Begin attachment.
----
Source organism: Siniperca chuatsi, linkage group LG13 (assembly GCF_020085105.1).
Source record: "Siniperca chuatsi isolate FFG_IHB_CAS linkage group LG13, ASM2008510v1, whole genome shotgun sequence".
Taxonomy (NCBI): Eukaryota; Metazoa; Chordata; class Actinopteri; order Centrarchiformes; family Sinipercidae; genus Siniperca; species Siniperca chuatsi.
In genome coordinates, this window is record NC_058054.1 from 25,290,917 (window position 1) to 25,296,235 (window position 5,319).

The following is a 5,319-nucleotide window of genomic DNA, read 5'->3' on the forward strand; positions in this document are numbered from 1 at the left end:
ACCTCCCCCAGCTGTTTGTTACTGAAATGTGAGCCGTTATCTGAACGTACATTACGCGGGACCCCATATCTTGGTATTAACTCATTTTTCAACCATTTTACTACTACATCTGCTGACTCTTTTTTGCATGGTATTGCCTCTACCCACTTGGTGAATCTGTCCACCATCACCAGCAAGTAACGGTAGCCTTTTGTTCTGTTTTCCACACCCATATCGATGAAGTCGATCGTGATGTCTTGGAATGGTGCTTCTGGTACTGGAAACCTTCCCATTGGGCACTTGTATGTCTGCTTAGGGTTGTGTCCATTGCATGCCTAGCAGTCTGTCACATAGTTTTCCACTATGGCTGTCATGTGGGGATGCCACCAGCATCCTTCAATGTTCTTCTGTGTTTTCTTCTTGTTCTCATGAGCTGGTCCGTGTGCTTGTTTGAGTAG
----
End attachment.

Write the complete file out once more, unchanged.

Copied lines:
Source organism: Siniperca chuatsi, linkage group LG13 (assembly GCF_020085105.1).
Source record: "Siniperca chuatsi isolate FFG_IHB_CAS linkage group LG13, ASM2008510v1, whole genome shotgun sequence".
Taxonomy (NCBI): Eukaryota; Metazoa; Chordata; class Actinopteri; order Centrarchiformes; family Sinipercidae; genus Siniperca; species Siniperca chuatsi.
In genome coordinates, this window is record NC_058054.1 from 25,290,917 (window position 1) to 25,296,235 (window position 5,319).

The following is a 5,319-nucleotide window of genomic DNA, read 5'->3' on the forward strand; positions in this document are numbered from 1 at the left end:
ACCTCCCCCAGCTGTTTGTTACTGAAATGTGAGCCGTTATCTGAACGTACATTACGCGGGACCCCATATCTTGGTATTAACTCATTTTTCAACCATTTTACTACTACATCTGCTGACTCTTTTTTGCATGGTATTGCCTCTACCCACTTGGTGAATCTGTCCACCATCACCAGCAAGTAACGGTAGCCTTTTGTTCTGTTTTCCACACCCATATCGATGAAGTCGATCGTGATGTCTTGGAATGGTGCTTCTGGTACTGGAAACCTTCCCATTGGGCACTTGTATGTCTGCTTAGGGTTGTGTCCATTGCATGCCTAGCAGTCTGTCACATAGTTTTCCACTATGGCTGTCATGTGGGGATGCCACCAGCATCCTTCAATGTTCTTCTGTGTTTTCTTCTTGTTCTCATGAGCTGGTCCGTGTGCTTGTTTGAGTAG